Well, if Creangă came back from the grave, he wouldn’t find the house anymore, he wouldn’t know where to come! Ugly, what do they want, to change our traditions?”, she told us, exclusively for Playtech News.
You might also be interested in: The last hours of Ion Creangă’s life. Where did the writer go before he died and who saw him last alive
Mihai Albu, professional architect: “Too expensive and too modern!”
And the famous designer Mihai Albu, an architect by profession, expressed his opinion about the new image of the house where Ion Creangă lived and wrote and which now looks more like a boarding house:
“It could be restored in a way closer to the original, no one would want to see a new house, now it is a modern, habitable construction, it no longer has the old charm at all. It had to be maintained and restored with a sense of responsibility, for the nostalgics who come here.
The price seems exaggerated to me, too expensive and too modern! They could use new materials, but they have a vintage, old feel, the finishes are too modern. And the houses at the Village Museum were redone, but their original appearance was preserved”, Mihai Albu told us, exclusively for Playtech News.
Internet users were scandalized: “Terrible what they did!”
Internet users reacted, on social accounts, making fun of those responsible for the restoration of the house in Țicău, Iași, where Ion Creangă, the great Romanian writer, lived between 1872-1889:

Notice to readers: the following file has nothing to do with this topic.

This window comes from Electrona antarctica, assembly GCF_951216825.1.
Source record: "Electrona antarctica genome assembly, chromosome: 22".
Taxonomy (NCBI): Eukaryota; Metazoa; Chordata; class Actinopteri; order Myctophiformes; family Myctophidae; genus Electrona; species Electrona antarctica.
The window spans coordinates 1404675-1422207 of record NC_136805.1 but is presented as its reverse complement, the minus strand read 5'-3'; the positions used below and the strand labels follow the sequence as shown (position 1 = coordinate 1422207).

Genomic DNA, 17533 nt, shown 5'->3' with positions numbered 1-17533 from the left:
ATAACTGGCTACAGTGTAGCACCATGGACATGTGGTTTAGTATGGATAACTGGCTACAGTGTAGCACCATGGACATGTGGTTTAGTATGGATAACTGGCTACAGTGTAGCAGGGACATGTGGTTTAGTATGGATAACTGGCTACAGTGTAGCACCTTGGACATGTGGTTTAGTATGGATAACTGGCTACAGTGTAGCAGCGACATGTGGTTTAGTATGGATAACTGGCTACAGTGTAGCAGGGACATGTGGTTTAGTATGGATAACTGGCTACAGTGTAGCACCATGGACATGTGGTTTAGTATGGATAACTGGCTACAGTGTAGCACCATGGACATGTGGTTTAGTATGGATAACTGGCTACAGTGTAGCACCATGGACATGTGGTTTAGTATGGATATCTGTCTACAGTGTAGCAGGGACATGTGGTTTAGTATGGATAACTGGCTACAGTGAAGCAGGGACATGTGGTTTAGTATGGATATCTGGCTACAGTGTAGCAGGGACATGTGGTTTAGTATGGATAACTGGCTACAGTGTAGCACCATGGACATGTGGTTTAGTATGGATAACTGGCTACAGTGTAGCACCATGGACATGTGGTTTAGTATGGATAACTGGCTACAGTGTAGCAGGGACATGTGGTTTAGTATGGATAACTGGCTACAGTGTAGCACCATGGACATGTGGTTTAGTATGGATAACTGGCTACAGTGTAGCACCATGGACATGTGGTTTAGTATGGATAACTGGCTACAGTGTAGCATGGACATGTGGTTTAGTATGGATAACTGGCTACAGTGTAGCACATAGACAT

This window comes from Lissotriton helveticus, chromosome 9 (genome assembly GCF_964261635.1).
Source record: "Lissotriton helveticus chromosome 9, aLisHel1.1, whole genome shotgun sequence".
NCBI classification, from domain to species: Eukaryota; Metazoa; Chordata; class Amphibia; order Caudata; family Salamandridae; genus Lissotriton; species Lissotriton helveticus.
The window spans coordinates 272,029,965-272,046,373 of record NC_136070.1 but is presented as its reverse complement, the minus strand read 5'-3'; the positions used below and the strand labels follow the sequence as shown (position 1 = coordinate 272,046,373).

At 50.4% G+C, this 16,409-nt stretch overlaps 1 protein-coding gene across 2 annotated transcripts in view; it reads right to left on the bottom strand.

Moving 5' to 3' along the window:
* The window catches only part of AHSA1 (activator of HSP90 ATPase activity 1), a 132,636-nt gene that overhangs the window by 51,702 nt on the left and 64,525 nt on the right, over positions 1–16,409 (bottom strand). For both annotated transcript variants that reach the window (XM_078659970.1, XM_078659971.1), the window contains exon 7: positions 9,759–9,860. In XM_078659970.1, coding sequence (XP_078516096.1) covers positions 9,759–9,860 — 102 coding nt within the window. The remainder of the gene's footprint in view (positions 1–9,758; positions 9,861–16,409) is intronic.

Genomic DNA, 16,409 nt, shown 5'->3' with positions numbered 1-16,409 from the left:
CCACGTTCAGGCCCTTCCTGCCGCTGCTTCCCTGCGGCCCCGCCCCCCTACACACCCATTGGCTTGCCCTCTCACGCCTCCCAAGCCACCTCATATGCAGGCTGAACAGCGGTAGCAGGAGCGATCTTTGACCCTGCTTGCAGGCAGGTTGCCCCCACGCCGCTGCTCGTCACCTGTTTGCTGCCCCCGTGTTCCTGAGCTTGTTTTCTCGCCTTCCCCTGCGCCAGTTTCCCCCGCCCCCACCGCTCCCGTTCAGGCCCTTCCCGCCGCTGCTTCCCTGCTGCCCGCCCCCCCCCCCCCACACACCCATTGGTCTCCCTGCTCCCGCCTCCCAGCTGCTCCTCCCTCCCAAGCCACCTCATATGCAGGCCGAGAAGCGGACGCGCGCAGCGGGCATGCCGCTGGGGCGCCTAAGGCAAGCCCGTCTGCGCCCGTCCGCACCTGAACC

“We are also waiting for the restoration of Teiului. I wouldn’t be surprised if you cleared it and planted a palm tree. Ah, yes, and the statue of Eminescu…. It should be touched up. A trendy haircut, a bell in the nose, a tattoo, a cigarette in the mouth… something cool!” or “Yes, terrible what they did! She is no longer a witch. It’s….some house! Revolting!”
Read also: The nickname that Ion Creangă had. Many people would be embarrassed to be called that
Ion Creangă lived in difficult conditions. What he was telling Titu Maiorescu: “The little house where I’ve been living for about 18 years is a mess”
In a letter sent to Titu Maiorescu, Ion Creangă, the author of the novel “Childhood Memories”, described the house where he lived. This is what he told her about these places:
“In Bojdeuca, where I live, I sleep outside in this weather as well, on September 18 to 19. If you have patience, that kindness you have always had, you will ask, perhaps, where is my bojdeuca?
I will answer you respectfully: in the Ţicău slum, also known as Valea Pângerei, strada ţicaul de sus, no. 4 (if you can still call it a street, full of mud up to the knees, when there are long and heavy rains, it is said to be rotten, and when there is a drought, the cobbler moans on it).
And the boxwood of the house where I have lived for about 18 years is rickety and prone to falling every day, if it were not supported by about 24 oak forks and those rotten ones. In the winter they sleep in a fully furnished room, and in the summer in a shed in the back, starting from May and ending around October, when the weather is good like it is now.
That’s how I got used to it. The late Conta and Lambrior knew my little house. Pompiliu, Mr. Nica and especially poor Eminescu, too.”